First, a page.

Citadelle Gin

Citadelle Réserve 2013

Solera aging:
It’s not just for sherry anymore

Barrel-aging spirits is certainly nothing new. Unless you’re talking about gin. And if you happen to be talking to Alexandre Gabriel, he’ll passionately explain that barrel aging is what naturally happened to gin hundreds of years ago.


Nearly every gin sold on the market today is bottled immediately after distilling, but Citadelle Réserve Vintage sleeps for several months in small, seasoned French oak barrels before being bottled. While this is very unusual today, this painstaking and lengthy practice is reminiscent of how gin was stored and transported more than 100 years ago when glass (too fragile and expensive), plastic and stainless steel were not options. Gabriel’s experimentation began in 2008 when he put his Citadelle Gin into a few old French oak casks – and voilà, Citadelle Gin Réserve was born and became the first barrel-aged Citadelle gin. It was a very rounded gin with notes of wood and vanilla while still being very juniper forward. It was such a new and unique gin that it sold out within weeks of its global introduction! Upon tasting Citadelle Réserve 2008, the Spanish press called Gabriel the “master of spirits.”

“Barrel aging tends to tame the flower and citrus feel of the gin and enhances the rounder, softer notes,” says Gabriel. “It is important to know that our goal is not to use as many botanicals as possible but instead, the botanicals are used to bring forward and enhance the classic taste of juniper berries that make a classic gin.”

Since 2008, Gabriel has released a limited edition aged gin each year and has tinkered with the recipe ever so slightly, giving each vintage its own unique taste profile:

  • In 2009, the goal was less wood flavor and more finesse. Citadelle Gin rested in oak casks that had a medium char for five months and produced a gin with subtle flavors of vanilla, flowers and cinnamon. Acclaimed spirits writer F. Paul Pacult named the 2009 Vintage one of the Top 50 Spirits of the Year.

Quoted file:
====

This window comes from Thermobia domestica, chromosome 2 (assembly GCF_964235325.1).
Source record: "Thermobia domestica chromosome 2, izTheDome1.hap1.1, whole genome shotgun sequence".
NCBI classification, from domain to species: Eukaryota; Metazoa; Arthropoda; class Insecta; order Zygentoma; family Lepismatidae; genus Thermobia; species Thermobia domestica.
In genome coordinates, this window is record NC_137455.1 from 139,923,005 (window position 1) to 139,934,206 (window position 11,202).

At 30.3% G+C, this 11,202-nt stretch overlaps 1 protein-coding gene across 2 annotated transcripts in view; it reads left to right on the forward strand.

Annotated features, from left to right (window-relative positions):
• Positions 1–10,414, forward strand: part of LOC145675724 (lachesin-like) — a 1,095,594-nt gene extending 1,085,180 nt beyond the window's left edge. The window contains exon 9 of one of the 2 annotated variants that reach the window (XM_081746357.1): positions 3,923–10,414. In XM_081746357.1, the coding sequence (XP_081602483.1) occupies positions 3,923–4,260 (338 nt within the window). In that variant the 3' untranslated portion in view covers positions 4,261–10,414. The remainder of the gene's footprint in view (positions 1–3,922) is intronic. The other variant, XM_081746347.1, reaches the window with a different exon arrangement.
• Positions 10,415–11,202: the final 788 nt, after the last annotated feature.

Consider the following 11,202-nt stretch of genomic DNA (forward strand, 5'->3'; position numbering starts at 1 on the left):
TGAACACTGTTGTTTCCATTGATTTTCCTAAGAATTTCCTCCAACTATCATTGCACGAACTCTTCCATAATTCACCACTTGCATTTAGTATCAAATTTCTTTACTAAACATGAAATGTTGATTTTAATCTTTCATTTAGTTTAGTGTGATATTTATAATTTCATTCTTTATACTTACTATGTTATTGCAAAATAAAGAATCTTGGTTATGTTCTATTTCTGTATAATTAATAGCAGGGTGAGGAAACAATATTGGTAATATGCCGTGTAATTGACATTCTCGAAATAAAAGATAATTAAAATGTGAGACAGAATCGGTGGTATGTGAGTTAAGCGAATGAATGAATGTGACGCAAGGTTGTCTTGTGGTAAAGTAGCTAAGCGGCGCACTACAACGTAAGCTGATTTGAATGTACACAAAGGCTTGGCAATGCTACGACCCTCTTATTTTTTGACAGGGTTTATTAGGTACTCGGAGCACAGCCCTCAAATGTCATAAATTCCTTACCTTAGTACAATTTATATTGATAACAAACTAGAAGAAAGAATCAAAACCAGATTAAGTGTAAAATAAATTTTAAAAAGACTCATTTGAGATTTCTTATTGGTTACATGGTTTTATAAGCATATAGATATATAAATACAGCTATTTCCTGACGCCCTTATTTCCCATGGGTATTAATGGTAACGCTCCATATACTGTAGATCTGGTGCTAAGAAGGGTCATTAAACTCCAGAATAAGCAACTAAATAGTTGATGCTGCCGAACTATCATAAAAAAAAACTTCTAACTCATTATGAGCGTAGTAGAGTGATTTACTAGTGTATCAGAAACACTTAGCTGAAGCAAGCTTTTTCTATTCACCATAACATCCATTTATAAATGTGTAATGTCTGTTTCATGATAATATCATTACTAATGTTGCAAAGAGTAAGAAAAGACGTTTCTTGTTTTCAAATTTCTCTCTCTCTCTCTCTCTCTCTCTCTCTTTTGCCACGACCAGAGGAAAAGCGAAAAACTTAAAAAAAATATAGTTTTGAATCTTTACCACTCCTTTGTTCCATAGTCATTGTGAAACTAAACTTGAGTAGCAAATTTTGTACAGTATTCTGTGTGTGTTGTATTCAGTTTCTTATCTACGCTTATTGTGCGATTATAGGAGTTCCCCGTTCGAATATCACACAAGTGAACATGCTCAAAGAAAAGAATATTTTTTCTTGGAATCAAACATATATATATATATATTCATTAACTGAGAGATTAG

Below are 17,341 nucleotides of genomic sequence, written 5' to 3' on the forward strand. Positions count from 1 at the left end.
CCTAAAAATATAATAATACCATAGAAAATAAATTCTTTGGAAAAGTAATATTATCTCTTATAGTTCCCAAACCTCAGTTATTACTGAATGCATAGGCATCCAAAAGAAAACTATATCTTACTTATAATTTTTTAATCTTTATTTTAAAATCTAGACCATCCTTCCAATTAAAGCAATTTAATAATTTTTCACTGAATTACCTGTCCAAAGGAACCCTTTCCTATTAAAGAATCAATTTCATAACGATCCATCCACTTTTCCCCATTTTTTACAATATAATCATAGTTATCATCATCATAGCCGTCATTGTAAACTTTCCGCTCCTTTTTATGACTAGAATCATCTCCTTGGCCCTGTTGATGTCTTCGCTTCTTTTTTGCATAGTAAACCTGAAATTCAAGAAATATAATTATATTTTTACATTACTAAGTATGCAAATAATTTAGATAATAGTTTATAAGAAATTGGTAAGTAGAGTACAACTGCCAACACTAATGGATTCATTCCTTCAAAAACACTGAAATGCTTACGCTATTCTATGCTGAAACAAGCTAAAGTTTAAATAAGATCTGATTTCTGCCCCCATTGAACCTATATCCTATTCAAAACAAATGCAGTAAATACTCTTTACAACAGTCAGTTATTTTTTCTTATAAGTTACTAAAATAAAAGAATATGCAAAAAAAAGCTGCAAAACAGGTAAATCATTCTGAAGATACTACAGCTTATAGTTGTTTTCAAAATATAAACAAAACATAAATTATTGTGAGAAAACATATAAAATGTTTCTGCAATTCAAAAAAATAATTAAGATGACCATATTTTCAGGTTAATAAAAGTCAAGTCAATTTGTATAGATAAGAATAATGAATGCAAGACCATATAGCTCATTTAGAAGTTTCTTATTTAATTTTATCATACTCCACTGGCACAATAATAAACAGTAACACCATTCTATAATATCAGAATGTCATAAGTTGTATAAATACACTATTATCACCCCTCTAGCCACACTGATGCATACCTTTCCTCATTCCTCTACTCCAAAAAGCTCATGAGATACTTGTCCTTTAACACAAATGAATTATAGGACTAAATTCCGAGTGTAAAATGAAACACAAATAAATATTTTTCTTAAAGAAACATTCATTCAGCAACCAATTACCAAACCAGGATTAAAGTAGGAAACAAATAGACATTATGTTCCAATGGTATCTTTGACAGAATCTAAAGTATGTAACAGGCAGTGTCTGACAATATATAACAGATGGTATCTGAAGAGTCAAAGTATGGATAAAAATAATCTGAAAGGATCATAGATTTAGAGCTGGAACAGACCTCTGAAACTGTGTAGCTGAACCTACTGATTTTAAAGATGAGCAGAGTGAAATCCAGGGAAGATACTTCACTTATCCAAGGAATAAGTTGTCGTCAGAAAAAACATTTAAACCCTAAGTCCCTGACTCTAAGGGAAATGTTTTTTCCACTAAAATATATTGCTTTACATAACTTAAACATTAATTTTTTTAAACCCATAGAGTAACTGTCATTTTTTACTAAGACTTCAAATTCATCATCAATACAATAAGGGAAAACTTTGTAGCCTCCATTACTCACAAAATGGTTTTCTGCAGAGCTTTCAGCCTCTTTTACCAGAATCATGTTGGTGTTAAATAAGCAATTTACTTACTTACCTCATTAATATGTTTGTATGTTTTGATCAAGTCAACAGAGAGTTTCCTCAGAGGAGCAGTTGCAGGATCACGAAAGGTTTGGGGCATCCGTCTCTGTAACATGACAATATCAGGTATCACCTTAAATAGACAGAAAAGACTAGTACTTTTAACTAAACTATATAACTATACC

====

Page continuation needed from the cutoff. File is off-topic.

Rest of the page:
• In 2010, Gabriel wanted to engineer the perfect ‘aging’ gin with more flower and spices notes, so he produced a special batch of Citadelle with more violet, iris and grains of paradise. The gin was aged for six months in oak casks with a light char. This produced a gin with a perfect roundness, harmony and elegance.
  • In 2011, Citadelle Gin Réserve was made with the same botanicals but distilled at a higher proof (44.7 % ABV).
  • In 2012, Gabriel added three new botanicals – yuzu, génépi and bleuet (cornflower) – to the 19 botanicals already used to make Citadelle Gin – and aged the spirit for six months in oak cases with a light char.



“I am happy to see that what we started as an experiment almost five years ago has now picked up some speed,” says Gabriel. “We see other companies creating oak-aged gins now and I am pleased that our initial introduction of a few bottles of Citadelle Gin Réserve in 2008 has started a ‘movement’ of sorts.”

Not one to rest on his laurels – or rest ever! – Gabriel has a new surprise in store for the 2013 Réserve. Something never before undertaken in gin aging. Gabriel will use the SOLERA aging technique starting with the 2013 edition of Citadelle Réserve. The Solera aging process is most frequently used for sherry, Madeira, Marsala; balsamic vinegars; Spanish brandy; and rums. And while a few companies are barrel-aging gin now, NONE are using the Solera method. Leave it to Gabriel to find a new trick! The Solera aging method used for Citadelle is a very intensive process of putting Citadelle into different type casks for a anywhere from 2 to 5 months and will include American oak cask (to impart a touch of vanilla sweetness) and casks that once held Pineau de Charente (for a full-bodied, flowery roundness) and also Brandy (which imparts elegance). Once the gin has spent some time in casks, a portion of the gin from each cask will be moved into a large vat for blending, and new gin will be added to the remaining gin in the cask. Again, after aging for a specified period, the process of taking some of the aged gin out to be blended and adding new to the casks starts all over again. This is how the Solera process works. As this will be an ongoing process, the aged Citadelle Réserve will no longer be a ‘vintage’ product – and you know what happens to vintages…once you run out, you run out. By using the Solera process, the taste profile will be more consistent and there will be no fear of not being able to find Citadelle Réserve on your favorite retailer’s shelf. And if this isn’t a good reason to age gracefully, we don’t know what is!

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